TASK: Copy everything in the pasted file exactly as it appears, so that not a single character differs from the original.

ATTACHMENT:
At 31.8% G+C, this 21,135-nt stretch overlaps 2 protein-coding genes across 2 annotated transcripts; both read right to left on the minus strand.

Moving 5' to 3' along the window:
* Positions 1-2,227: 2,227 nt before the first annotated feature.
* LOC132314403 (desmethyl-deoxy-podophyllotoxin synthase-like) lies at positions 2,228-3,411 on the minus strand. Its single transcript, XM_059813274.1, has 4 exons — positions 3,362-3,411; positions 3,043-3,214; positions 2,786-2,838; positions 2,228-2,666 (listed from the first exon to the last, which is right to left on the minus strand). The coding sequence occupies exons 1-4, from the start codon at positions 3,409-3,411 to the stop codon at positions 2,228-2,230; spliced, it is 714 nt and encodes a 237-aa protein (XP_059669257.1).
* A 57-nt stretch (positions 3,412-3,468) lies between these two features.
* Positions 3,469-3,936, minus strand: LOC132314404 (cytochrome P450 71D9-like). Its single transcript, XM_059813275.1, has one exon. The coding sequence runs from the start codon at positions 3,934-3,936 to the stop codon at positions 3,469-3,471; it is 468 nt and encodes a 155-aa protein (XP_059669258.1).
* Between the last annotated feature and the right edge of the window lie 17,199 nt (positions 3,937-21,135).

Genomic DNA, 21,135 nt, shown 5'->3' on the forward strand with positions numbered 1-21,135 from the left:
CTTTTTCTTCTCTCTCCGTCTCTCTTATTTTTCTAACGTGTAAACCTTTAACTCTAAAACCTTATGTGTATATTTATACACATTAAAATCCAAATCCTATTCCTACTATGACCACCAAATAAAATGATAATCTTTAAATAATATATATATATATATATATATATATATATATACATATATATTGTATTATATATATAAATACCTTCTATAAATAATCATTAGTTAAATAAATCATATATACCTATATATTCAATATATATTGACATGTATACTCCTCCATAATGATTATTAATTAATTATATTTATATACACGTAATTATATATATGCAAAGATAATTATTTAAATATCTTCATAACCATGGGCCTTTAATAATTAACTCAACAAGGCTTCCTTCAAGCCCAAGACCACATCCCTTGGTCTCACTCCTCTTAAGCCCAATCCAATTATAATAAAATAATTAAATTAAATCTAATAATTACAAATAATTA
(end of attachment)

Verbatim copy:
At 31.8% G+C, this 21,135-nt stretch overlaps 2 protein-coding genes across 2 annotated transcripts; both read right to left on the minus strand.

Moving 5' to 3' along the window:
* Positions 1-2,227: 2,227 nt before the first annotated feature.
* LOC132314403 (desmethyl-deoxy-podophyllotoxin synthase-like) lies at positions 2,228-3,411 on the minus strand. Its single transcript, XM_059813274.1, has 4 exons — positions 3,362-3,411; positions 3,043-3,214; positions 2,786-2,838; positions 2,228-2,666 (listed from the first exon to the last, which is right to left on the minus strand). The coding sequence occupies exons 1-4, from the start codon at positions 3,409-3,411 to the stop codon at positions 2,228-2,230; spliced, it is 714 nt and encodes a 237-aa protein (XP_059669257.1).
* A 57-nt stretch (positions 3,412-3,468) lies between these two features.
* Positions 3,469-3,936, minus strand: LOC132314404 (cytochrome P450 71D9-like). Its single transcript, XM_059813275.1, has one exon. The coding sequence runs from the start codon at positions 3,934-3,936 to the stop codon at positions 3,469-3,471; it is 468 nt and encodes a 155-aa protein (XP_059669258.1).
* Between the last annotated feature and the right edge of the window lie 17,199 nt (positions 3,937-21,135).

Genomic DNA, 21,135 nt, shown 5'->3' on the forward strand with positions numbered 1-21,135 from the left:
CTTTTTCTTCTCTCTCCGTCTCTCTTATTTTTCTAACGTGTAAACCTTTAACTCTAAAACCTTATGTGTATATTTATACACATTAAAATCCAAATCCTATTCCTACTATGACCACCAAATAAAATGATAATCTTTAAATAATATATATATATATATATATATATATATATATACATATATATTGTATTATATATATAAATACCTTCTATAAATAATCATTAGTTAAATAAATCATATATACCTATATATTCAATATATATTGACATGTATACTCCTCCATAATGATTATTAATTAATTATATTTATATACACGTAATTATATATATGCAAAGATAATTATTTAAATATCTTCATAACCATGGGCCTTTAATAATTAACTCAACAAGGCTTCCTTCAAGCCCAAGACCACATCCCTTGGTCTCACTCCTCTTAAGCCCAATCCAATTATAATAAAATAATTAAATTAAATCTAATAATTACAAATAATTA